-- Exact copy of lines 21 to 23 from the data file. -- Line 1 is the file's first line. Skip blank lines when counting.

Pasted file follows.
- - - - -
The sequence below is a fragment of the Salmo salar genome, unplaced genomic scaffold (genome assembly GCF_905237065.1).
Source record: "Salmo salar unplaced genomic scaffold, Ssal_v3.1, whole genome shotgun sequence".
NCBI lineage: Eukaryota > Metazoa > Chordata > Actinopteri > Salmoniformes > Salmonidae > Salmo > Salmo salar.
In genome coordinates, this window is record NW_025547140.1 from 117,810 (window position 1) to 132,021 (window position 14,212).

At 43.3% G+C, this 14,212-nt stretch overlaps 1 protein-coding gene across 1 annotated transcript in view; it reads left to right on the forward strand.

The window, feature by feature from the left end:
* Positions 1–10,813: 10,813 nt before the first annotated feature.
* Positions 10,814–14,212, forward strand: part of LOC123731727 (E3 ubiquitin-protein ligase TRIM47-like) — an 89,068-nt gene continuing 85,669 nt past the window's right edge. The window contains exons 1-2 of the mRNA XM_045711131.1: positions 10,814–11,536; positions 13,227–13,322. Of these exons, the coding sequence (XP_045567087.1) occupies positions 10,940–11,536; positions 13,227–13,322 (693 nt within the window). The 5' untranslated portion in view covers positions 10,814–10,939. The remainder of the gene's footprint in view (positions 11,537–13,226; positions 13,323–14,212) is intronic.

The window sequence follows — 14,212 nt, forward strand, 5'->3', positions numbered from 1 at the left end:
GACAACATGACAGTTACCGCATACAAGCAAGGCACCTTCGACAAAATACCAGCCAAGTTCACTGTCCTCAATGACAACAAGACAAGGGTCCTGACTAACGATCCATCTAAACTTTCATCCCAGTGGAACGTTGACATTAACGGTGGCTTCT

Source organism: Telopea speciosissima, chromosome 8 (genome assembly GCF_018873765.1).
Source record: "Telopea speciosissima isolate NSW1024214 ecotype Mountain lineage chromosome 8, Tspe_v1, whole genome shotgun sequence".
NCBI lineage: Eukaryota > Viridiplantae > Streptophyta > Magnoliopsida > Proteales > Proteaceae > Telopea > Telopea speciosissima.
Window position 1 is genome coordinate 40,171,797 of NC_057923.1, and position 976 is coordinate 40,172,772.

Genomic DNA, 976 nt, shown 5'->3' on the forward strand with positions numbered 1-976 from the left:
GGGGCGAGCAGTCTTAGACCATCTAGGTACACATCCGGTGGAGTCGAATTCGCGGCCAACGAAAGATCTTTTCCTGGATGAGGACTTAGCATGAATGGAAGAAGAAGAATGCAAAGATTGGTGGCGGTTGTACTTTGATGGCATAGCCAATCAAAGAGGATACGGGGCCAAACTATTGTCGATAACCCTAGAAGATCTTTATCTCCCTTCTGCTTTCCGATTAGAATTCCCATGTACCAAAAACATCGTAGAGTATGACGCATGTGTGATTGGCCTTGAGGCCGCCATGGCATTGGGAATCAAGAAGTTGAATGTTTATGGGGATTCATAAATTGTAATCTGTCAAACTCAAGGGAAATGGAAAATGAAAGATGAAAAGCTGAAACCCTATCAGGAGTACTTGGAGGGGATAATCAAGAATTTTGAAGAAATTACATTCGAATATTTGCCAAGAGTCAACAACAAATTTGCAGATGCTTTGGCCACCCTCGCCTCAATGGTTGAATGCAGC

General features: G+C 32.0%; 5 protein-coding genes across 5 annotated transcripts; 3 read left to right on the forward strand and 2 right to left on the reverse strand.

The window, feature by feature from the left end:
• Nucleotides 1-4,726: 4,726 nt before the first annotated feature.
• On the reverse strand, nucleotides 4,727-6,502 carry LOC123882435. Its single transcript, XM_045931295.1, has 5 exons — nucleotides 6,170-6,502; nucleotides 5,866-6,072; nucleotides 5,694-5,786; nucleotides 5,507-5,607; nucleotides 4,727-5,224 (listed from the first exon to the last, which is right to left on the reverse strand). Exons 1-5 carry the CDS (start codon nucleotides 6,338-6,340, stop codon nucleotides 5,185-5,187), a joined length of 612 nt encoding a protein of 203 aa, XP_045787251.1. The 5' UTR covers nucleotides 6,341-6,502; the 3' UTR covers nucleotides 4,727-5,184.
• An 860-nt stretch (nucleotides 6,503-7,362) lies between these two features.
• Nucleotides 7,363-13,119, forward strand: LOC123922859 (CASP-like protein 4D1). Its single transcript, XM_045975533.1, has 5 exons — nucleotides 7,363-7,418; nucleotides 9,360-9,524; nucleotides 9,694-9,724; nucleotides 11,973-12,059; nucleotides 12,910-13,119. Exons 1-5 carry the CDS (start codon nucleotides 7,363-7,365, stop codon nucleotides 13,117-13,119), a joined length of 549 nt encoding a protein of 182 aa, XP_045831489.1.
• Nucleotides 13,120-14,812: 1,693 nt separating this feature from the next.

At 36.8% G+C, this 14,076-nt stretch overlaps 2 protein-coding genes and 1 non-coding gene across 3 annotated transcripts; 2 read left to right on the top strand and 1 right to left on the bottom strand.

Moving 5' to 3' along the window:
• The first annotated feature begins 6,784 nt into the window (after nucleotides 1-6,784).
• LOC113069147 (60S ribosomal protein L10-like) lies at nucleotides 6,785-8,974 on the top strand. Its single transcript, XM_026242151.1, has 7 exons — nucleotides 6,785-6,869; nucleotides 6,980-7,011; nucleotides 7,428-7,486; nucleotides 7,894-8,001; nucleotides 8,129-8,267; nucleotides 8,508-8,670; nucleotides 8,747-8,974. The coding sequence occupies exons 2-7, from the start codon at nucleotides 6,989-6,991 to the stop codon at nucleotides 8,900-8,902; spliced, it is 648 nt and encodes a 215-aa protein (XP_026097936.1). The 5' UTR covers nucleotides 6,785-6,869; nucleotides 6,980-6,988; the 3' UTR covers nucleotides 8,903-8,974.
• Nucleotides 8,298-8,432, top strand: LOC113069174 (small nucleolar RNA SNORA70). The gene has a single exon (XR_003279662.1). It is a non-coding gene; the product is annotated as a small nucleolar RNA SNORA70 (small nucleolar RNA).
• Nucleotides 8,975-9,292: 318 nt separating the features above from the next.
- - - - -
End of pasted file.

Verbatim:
• An 860-nt stretch (nucleotides 6,503-7,362) lies between these two features.
• Nucleotides 7,363-13,119, forward strand: LOC123922859 (CASP-like protein 4D1). Its single transcript, XM_045975533.1, has 5 exons — nucleotides 7,363-7,418; nucleotides 9,360-9,524; nucleotides 9,694-9,724; nucleotides 11,973-12,059; nucleotides 12,910-13,119. Exons 1-5 carry the CDS (start codon nucleotides 7,363-7,365, stop codon nucleotides 13,117-13,119), a joined length of 549 nt encoding a protein of 182 aa, XP_045831489.1.
• Nucleotides 13,120-14,812: 1,693 nt separating this feature from the next.